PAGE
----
Skip the processed foods and select as many whole foods as you can each day. Nutrient-dense or nutrient-rich foods are as easy to choose as basic foods. It's a topic that was discussed at one of the sessions at the American Dietetic Association Food & Nutrition Conference & Expo in Philadelphia this fall.
Nutrient-dense or nutrient-rich foods should be consumed for a satisfying diet that helps maintain weight and improve overall health for men and women of all ages.
Nutrient density is important because even though the population is overweight, some people are undernourished, according to Karen Bakies, registered dietitian with the American Dairy Association Mideast, who attended the conference.
If you drink pop and eat candy, cookies, and chips all the time, you'll have plenty of calories but will lack calcium, Vitamin A, D, C, and assorted other nutrients. It's better to use those calories on nutrient-rich foods such as:
•Brightly colored fruits and 100 percent fruit juice.
•Vibrant colored vegetables.
•Whole, fortified, and fiber-rich grain foods.
•Low-fat and fat-free milk, cheese, and yogurt.
•Lean meats, skinless poultry, fish, eggs, beans, and nuts.
In addition no food groups should be excluded, since within each food category there will be some foods that are more nutrient-rich than others, according to Adam Drewnowski, director of the Center for Public Health Nutrition, who spoke at the nutrient density session.
From the Nutrient Rich Foods Coalition comes the advice that half of the grains from the USDA's My Pyramid Grain Group should be whole grains.
Try to make your breakfast nutrient-rich with fiber with a whole-grain cereal, calcium from milk, and vitamin C, folate, and potassium from orange juice.
Nutrient-rich lunch items include cream soups made with fat-free milk instead of water; sandwiches on fiber-rich bread. Garnish with nutrient-rich romaine lettuce.
For dinner, make your salads colorful with dark greens such as spinach or romaine, cherry tomatoes, yellow or orange peppers, and purple onions. Top with chopped hard-cooked egg or shredded carrots. The well-dressed burger should be on a whole-grain bun topped with romaine and sliced tomatoes; trade the fries for a three-bean salad. Have a veggie pizza or a whole-wheat pasta primavera loaded with vegetables such as broccoli, asparagus, mushrooms, and shredded carrots.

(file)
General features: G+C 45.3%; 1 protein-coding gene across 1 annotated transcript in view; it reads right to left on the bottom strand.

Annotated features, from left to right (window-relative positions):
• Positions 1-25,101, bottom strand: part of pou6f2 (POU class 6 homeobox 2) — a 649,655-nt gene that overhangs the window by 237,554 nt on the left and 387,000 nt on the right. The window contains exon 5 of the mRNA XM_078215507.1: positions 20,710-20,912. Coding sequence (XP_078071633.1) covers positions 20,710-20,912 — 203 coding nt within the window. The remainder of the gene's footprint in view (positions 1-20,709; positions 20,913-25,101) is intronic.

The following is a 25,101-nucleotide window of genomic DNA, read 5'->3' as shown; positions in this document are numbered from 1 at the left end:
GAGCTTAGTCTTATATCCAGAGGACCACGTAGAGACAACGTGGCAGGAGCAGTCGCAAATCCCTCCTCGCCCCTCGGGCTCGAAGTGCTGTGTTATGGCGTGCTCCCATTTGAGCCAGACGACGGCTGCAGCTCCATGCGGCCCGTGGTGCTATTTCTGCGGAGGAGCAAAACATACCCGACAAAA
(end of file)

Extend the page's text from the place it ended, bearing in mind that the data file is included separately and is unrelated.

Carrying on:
Note that the recommendations focus on eating more whole foods instead of processed foods, says Mrs. Bakies.
Need a snack? Make a lean roast beef, ham, or turkey roll-up. Have a frozen 100 percent fruit juice bar or trail mix made with bite-sized shredded wheat squares, sunflower seeds, and dried blueberries.
At vending machines or convenience stores, look for packages of baby carrots or celery sticks, mozzarella sticks, packets of nuts or trail mix, fig bars, and animal crackers. Stash a jar of peanut butter and a few crackers in your desk drawer.
At fast food places opt for small burgers, roasted veggie wraps, entree salads, bean burritos, baked potatoes topped with broccoli or chili (with only a sprinkle of cheese), and bags of sliced apples or other fruit. In the office cafeteria, choose a lean roast beef, ham, or turkey sandwich piled high with veggies, or the salad bar of veggies, avocado slices, and fruit.
When dining out, start with minestrone soup, gazpacho, or raw vegetables; salads made with deep greens; lean entrees and sauces on the side. Skip the baked potato; otherwise top it with salsa or veggies. Skip the bread or skip the dessert. Seek out the vegetables. Sometimes they are hard to find.
With all of these nutrient-rich choices, you're entitled to some fun foods. Be wise about portion size - eat smaller servings of fried chicken and prime rib, and one less slice of pizza. Always pick the smallest piece. You deserve it! And don't forget to exercise.
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